Valient Tenobob is the first Triple Crown nominee born in Michigan since Hot Chili, another Jackson trainee, was made eligible for the races in 2008.

Valient Tenobob went three-for-three in 2010 for earnings of $48,222.

He broke his maiden on Sept. 4 at Pinnacle Race Course with a five-wide rally to prevail by a length. Valient Tenobob then traveled to West Virginia to follow up with a 2 3/4-length allowance score at Mountaineer.

After that race, Valient Tenobob was nominated to the Oct. 31 Iroquois Stakes (G3) at Churchill Downs, but instead returned to Pinnacle to compete in the Oct. 30 Michigan Futurity. Despite an erratic trip, Valient Tenobob exploded in the stretch to win by seven lengths.

Valient Tenobob has not raced since the Michigan Futurity and, according to Equibase, he has not posted a workout in the last 60 days. Check back for further updates on Valient Tenobob’s journey down the Derby trail.

For a complete list of the 2011 Triple Crown nominees, click here.

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Holy Bull Stakes preview for ThoroFan

Once again, I have been called into duty by the Thoroughbred Bloggers Alliance to pontificate my handicapping wisdom on the ThoroFan website for this Sunday’s Holy Bull Stakes (G3).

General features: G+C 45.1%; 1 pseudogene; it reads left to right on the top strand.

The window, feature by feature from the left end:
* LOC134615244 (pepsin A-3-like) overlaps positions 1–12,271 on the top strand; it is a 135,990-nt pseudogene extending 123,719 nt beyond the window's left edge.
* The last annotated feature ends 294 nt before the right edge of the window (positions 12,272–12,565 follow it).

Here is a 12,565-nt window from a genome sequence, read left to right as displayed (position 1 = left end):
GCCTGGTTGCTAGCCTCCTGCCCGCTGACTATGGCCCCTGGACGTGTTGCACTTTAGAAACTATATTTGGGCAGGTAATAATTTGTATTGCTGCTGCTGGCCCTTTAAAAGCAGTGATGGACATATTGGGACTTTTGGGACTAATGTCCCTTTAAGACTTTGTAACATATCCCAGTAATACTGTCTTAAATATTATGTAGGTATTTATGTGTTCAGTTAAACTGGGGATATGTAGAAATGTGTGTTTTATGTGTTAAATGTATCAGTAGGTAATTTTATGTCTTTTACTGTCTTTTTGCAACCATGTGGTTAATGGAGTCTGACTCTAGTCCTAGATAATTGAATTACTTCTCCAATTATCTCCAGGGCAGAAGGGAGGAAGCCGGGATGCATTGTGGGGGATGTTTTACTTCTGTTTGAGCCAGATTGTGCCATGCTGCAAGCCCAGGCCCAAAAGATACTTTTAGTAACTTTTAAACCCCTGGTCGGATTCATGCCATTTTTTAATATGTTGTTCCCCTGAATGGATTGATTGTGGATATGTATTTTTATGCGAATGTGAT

My analysis is often long-winded (this one is 2,514 words long), but I went three for four picking winners in ThoroFan’s Handicapper’s Corner last year, including a dead-on call of the Breeders’ Cup Classic (G1) stretch drive and the giving out of 20-1 shot Exhi in the Coolmore Lexington Stakes (G2). Eventually, it seems I get to some good stuff.

So as not to give away any spoilers, I will not reveal here who I picked to win Gulfstream Park’s first graded Kentucky Derby prep of 2011, but I will say that if it all goes as planned, it should cash a nice ticket or two.

To read my picks and analysis for the Holy Bull Stakes, click here.